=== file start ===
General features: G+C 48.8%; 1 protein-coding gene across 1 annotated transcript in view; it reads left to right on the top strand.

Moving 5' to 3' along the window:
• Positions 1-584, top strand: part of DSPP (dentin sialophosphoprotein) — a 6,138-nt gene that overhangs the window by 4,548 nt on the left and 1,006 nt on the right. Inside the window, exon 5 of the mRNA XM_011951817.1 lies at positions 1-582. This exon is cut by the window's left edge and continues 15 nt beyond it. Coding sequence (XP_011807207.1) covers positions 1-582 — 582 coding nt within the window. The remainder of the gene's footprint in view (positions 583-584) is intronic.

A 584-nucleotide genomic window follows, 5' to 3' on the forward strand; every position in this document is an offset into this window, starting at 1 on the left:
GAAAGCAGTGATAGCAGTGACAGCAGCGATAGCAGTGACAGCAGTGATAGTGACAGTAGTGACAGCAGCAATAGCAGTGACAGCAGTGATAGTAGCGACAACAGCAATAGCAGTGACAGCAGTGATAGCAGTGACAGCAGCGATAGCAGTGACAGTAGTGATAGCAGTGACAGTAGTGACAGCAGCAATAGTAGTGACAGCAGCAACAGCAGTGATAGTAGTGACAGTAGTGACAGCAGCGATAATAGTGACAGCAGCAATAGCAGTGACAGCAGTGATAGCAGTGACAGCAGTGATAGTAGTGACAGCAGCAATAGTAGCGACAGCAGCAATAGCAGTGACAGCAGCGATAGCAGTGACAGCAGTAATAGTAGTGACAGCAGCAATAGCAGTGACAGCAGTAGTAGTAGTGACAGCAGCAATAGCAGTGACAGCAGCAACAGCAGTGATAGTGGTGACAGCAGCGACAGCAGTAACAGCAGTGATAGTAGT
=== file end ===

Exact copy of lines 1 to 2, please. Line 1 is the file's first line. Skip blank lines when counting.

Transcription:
General features: G+C 48.8%; 1 protein-coding gene across 1 annotated transcript in view; it reads left to right on the top strand.

Moving 5' to 3' along the window: